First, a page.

# Thin large subspaces of $\ell^N_1$

Consider a sequence $V_N$ of subspaces of $\ell^N_1$ so that $\dim V_N = N- n$ and $n$ is $\mathsf{o}(N)$. Is it true that these spaces are "thick" (unofficial terminology), i.e. are there constants $K_1,K_2>0$ so that for $N$ large enough, $$\sup_{x \in V, \|x\|_1 \leq K_1} \|x\|_\infty \geq K_2$$ where $\|x\|_\infty$ is (as usual) the supremum of the coordinates of $x$.

A relaxation (or equivalent formulation?) of the above: is there a sequence $x_i \in V_i \subset \ell_1^i \subset \ell_1\mathbb{N}$ which is convergent in the weak$^*$ topology of $\ell_1 \mathbb{N}$ to something else than $0$?

In the $\ell_2$ case, the answer is "overwhelmingly positive". Let $\lbrace e_i\rbrace_{i=1}^N$ be the "standard" basis of $\ell^N_1$. Consider $P_{V_N}$ to be the orthogonal projection on $V_N$, then $$N-n = \dim V_N = \sum_{i=1}^N \langle P_{V_N} e_i \mid e_i \rangle$$ So that, in fact, there are at least $N-2n$ coordinates $i$ so that $\langle P_V e_i \mid e_i \rangle \geq \frac{1}{2}$ and $\langle P_{V_N} e_i \mid e_i \rangle = \| P_{V_N} e_i\|_2^2 \leq 1$.

Improved version of my answer. The following version of Kashin's (1977) result is needed here: For any $\alpha\in(0,1)$ there exists $C=C(\alpha)$ such that for any $N$ there is an $\lceil\alpha N\rceil$-dimensional subspace $L$ of $\ell^N_1$ satisfying $$\forall x\in L\quad \frac1{\sqrt{N}}||x||_1\le||x||_2\le\frac{C}{\sqrt{N}}||x||_1$$ (see e.g. Section 1.10.3 in Brazitikos, Giannopoulos, Valettas, Vritsiou, Geometry of isotropic convex bodies. American Mathematical Society, Providence, RI, 2014).

This can be used to show that there is a sequence $(N(i))$ tending to $\infty$ and subspaces $V_{N(i)}$ of $\ell_1^{N(i)}$ so that dim$V_{N(i)}/N(i)\ge(1-\frac1i)$ and

$$\sup_{x \in V_{N(i)}, \|x\|_1 \leq 1} \|x\|_2 \le\frac1i.$$

Since $\|x\|_\infty\le ||x||_2$ this implies that the answer to the first question is `No'.

We apply Kashin's theorem with $\alpha=1-\frac1i$, let $C$ be the corresponding constant. We pick $N(i)$ so large that $N(i)>i$ and $$\frac{C}{\sqrt{N(i)}}\le\frac 1i.$$ Let $V_{N(i)}$ be the subspace $L$ of the Kashin's theorem corresponding to this situation. It is easy to check that all of the conditions above are satisfied.

• I did not think in such terms. I meant: suppose you want to show that for sufficiently large N you can pick $n=0.0001N$ such that the supremum is $<0.001$. You look at the distance-to-Euclidean constant $C$ in Kashin section of dimension $0.9999N$ and pick $N$ so large that $\sqrt{N}$ kills it (as needed). Nov 20, 2015 at 16:56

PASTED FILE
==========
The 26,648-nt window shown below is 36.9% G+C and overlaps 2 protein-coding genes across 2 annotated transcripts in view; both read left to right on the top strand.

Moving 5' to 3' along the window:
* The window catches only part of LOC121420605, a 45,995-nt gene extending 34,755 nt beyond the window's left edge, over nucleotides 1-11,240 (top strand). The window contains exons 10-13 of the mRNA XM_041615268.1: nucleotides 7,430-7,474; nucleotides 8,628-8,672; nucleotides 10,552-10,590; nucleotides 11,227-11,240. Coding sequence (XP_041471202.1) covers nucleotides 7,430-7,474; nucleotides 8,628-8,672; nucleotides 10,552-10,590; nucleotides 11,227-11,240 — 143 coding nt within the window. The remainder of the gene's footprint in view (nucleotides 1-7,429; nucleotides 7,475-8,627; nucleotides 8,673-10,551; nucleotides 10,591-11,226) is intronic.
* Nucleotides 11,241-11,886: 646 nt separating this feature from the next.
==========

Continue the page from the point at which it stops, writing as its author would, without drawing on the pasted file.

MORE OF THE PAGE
• @Antoine The version of the Kashin's result needed here is: For any $\alpha\in(0,1)$ there exists $C=C(\alpha)$ such that for any $N$ there is an $[\alpha N]$-dimensional subspace $L$ of $\ell_1^N$ satisfying $$\forall x\in L\quad \frac1{\sqrt{N}}||x||_1\le||x||_2\le \frac{C}{\sqrt{N}}||x||_1.$$ Nov 21, 2015 at 16:25
• @Antoine I assume that you want to show that for each $\varepsilon>0$ and $\delta>0$ you can find an arbitrarily large $N$ and a subspace $V_N\subset\ell_1^N$ such that dim$(V_N)\ge (1-\varepsilon)N$ and $\sup\{||x||_\infty: x\in V_N, ||x||_1\le 1\}<\delta$. I believe that you can do this using my second and my last comments, as well as the fact that for vectors with nontrivial $||\cdot||_\infty$-norm, $\ell_1$ and $\ell_2$ norms are close to each other. Nov 21, 2015 at 19:28
• OK, it shows that the answer to the question in your first paragraph is "No". It seems that you meant something else. Nov 21, 2015 at 21:09
• @Antoine See my improved answer. Nov 22, 2015 at 0:56

I discussed this question with Pisier over lunch. He later called my attention to the paper

[GG] Garnaev, A. Yu.; Gluskin, E. D.; The widths of a Euclidean ball. (Russian) Dokl. Akad. Nauk 277 (1984), 1048–1052.

Pisier emailed me,

“They get an equivalent of the relevant Kolmogorov numbers of inclusion of $n$-dim Euclidean space into $\ell_\infty^n$.

It says (from my book on the volume p. 81 but there is a misprint- I checked it must be $+1/2$ in the exponent of the log not $-1/2$): $L_1^N$ contains a subspace of codimension $N-n$ with Banach-Mazur distance to Hilbert at most

$$\min \{ \sqrt{N}, (N/n)^{1/2} [\log (1+ N/n)] ^{1/2}\ ”$$

Thus the OP’s question has a negative answer if $n^{-1}\log (1+ N/n)$ tends to zero; i.e., if $n^{-1}\log N \to 0$. What if $n\to \infty$ slower than $\log N$?

Take an $n$ codimensional subspace $V_N$ of $\ell_1^N$. Take an Auerbach basis $y_1,\dots, y_n$ for $V_N^\perp \subset \ell_\infty^N$. Let $1/\epsilon$ be a positive integer; something like $\epsilon = 1/10$ is OK. Tile $[-1, 1]^n$ with boxes of side length $\epsilon/n$; the number of boxes is around $(2n\epsilon/n)^n$. Consequently, if $N> (2n\epsilon)^n$, there exist $1\le i < j \le N$ s.t. $(\langle y_k, e_i \rangle)_{k=1}^n$ and $(\langle y_k, e_j \rangle)_{k=1}^n$ lie in the same box. Since $y_1,\dots, y_n$ is Auerbach, this means that $|\langle y, e_i -e_j\rangle| < \epsilon$ for all norm one $y \in V_N^\perp$. That is, the distance of $e_i -e_j$ to $V_N$ is less than $\epsilon$. Since $\|e_i -e_j\|_1 = 2$ and $\|e_i -e_j\|_\infty =1$, this gives a positive answer to the OP’s question if $N > (2n\epsilon)^n$ for infinitely many $N$; i.e., if $n\log n < \delta \log N$ for a computable $\delta$.

I don’t know where the break point occurs.

By Kashin's theorem you can decompose $\ell_1^{2n}$ into two orthogonal subspaces each of dimension $n$ so that you have $\|x\|_1$ is about $\sqrt{n}\|x\|_2$ for all $x$ in each of these subspaces. So by a trivial estimate between $\|x\|_2$ and $\|x\|_{\infty}$ norms you get $\|x\|_{\infty}$ less than in the order of $1/\sqrt{n}$.

• I'm not sure I understand: I meant n is small o of N, i.e. $n/N \to 0$. But your two subspaces have half the dimension.
– ARG
Nov 20, 2015 at 16:38